To answer the other half of your question, let's do the "DUI math". The average DUI driver we arrest has a blood alcohol level of about .14%. Since you can only reduce your blood alcohol level by .015-.020% per hour, it takes 3-4 hours for this same person to reduce their blood alcohol level just to the .08% "presumptive level" for driving.(California law says you may be arrested with a blood alcohol level as low as .05%).
What this points out is that allowing people to remain for a relatively short amount of time is not going to make them sober enough to drive. That's why we would hope that partiers would be planning ahead to utilize options like designated drivers, Tipsy Taxi or calling a cab.
UCD PD: No. We are not encouraging people to drive drunk. Just because we are closing the party does not mean they have to drive away. Cabs, Tipsy Taxi and friends may be called to help someone get home safely.
16. Do police officers cruise around looking for parties?
Davis PD: We don't cruise around looking for noise violations, as we only respond to them after a complaint. As officers patrol their assigned sector of the city, they might notice a party which has other issues or violations of law, and could take action on them.
UCD PD: We may be aware that a party is happening, but unless there are violations or a call regarding the party is received, we generally stay away.
17. What happens when I get a noise violation?
Davis PD: If you are issued a citation for a noise violation, you would have to either appear in court as directed by the citation, or you could pay a fine.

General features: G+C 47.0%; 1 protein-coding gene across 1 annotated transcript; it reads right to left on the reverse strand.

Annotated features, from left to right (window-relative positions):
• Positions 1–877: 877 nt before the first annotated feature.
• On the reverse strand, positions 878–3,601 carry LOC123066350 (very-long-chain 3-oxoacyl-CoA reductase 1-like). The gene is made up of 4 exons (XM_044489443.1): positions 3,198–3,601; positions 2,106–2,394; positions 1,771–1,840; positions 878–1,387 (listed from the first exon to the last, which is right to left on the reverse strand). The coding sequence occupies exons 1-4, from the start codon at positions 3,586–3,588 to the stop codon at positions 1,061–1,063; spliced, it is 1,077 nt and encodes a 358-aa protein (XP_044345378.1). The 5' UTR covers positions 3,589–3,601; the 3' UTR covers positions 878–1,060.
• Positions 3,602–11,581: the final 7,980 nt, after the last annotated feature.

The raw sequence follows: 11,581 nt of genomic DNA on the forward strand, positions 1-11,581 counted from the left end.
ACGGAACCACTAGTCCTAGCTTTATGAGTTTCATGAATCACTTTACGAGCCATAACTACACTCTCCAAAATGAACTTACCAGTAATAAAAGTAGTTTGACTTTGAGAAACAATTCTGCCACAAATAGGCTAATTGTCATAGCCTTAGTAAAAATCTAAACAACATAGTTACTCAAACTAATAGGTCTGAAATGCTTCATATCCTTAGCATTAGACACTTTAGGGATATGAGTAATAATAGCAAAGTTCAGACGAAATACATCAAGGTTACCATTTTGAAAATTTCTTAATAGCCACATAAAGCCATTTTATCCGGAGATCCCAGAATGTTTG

UCD PD: The UC Davis Police do not give out noise violation citations. However, we may issue a citation for disturbing the peace, which is a misdemeanor. This requires a court date be set and a later trial, if the charges are contested.
18. What is the penalty for a noise violation?
Davis PD: The penalty for a first offense is usually a fine of less than $150. If any person violates the ordinance three times within a one-year period, the offense becomes a misdemeanor, with a maximum of 6 months in jail and $1,000 fine.
UCD PD: Refer to Davis PD.
19. Why do the police give out multiple noise tickets at once?
Davis PD: This could be for a variety of reasons. For example, if the noisy people are standing on the sidewalk or walking down the street, there is no single person who can be deemed "responsible" for the noise, and enforcement would have to target the individuals. The same might apply if we responded to a party and no one wished to admit they were the responsible for the party.
UCD PD: Refer to Davis PD.
20. What if I believe a neighbor is simply harassing me by phoning in complaints?
Davis PD: The easy answer is that there must be substance to the person's complaint before we will take any action. So if the noise is not unreasonable we would not be enforcing the ordinance.
If you think someone is harassing you by complaining to us, please let us know. There are alternatives like utilizing the City Mediation service, which might be able to achieve a resolution between the two of you. Also, if we can prove that the complaints are false, we might prosecute the person for filing a false police report.
UCD PD: This is a good opportunity to talk to your neighbor and alleviate the situation. If the neighbor calls and we respond to find violations then we will deal with the violation issues with you. Officers are trained to mediate between parties to reach permanent solutions.
21. How can I get to know the police office assigned to my neighborhood?